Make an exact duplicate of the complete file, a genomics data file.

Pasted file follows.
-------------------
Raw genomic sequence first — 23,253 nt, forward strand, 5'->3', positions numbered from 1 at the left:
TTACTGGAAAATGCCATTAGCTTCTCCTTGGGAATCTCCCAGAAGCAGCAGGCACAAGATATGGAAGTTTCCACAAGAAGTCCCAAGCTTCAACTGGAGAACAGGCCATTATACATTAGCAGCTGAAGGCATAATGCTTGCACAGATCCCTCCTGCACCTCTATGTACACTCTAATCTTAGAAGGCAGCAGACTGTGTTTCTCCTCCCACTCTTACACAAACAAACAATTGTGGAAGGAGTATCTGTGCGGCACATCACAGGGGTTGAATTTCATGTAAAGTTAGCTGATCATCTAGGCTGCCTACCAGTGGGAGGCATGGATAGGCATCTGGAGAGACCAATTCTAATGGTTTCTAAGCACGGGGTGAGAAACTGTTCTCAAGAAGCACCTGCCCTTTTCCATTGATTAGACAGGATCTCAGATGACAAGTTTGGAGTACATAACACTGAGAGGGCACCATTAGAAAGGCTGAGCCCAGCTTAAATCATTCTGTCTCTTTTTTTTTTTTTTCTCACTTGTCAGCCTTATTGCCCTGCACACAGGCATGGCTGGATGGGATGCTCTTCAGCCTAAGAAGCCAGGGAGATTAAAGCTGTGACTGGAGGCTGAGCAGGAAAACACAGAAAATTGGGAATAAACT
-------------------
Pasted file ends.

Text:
Raw genomic sequence first — 23,253 nt, forward strand, 5'->3', positions numbered from 1 at the left:
TTACTGGAAAATGCCATTAGCTTCTCCTTGGGAATCTCCCAGAAGCAGCAGGCACAAGATATGGAAGTTTCCACAAGAAGTCCCAAGCTTCAACTGGAGAACAGGCCATTATACATTAGCAGCTGAAGGCATAATGCTTGCACAGATCCCTCCTGCACCTCTATGTACACTCTAATCTTAGAAGGCAGCAGACTGTGTTTCTCCTCCCACTCTTACACAAACAAACAATTGTGGAAGGAGTATCTGTGCGGCACATCACAGGGGTTGAATTTCATGTAAAGTTAGCTGATCATCTAGGCTGCCTACCAGTGGGAGGCATGGATAGGCATCTGGAGAGACCAATTCTAATGGTTTCTAAGCACGGGGTGAGAAACTGTTCTCAAGAAGCACCTGCCCTTTTCCATTGATTAGACAGGATCTCAGATGACAAGTTTGGAGTACATAACACTGAGAGGGCACCATTAGAAAGGCTGAGCCCAGCTTAAATCATTCTGTCTCTTTTTTTTTTTTTTCTCACTTGTCAGCCTTATTGCCCTGCACACAGGCATGGCTGGATGGGATGCTCTTCAGCCTAAGAAGCCAGGGAGATTAAAGCTGTGACTGGAGGCTGAGCAGGAAAACACAGAAAATTGGGAATAAACT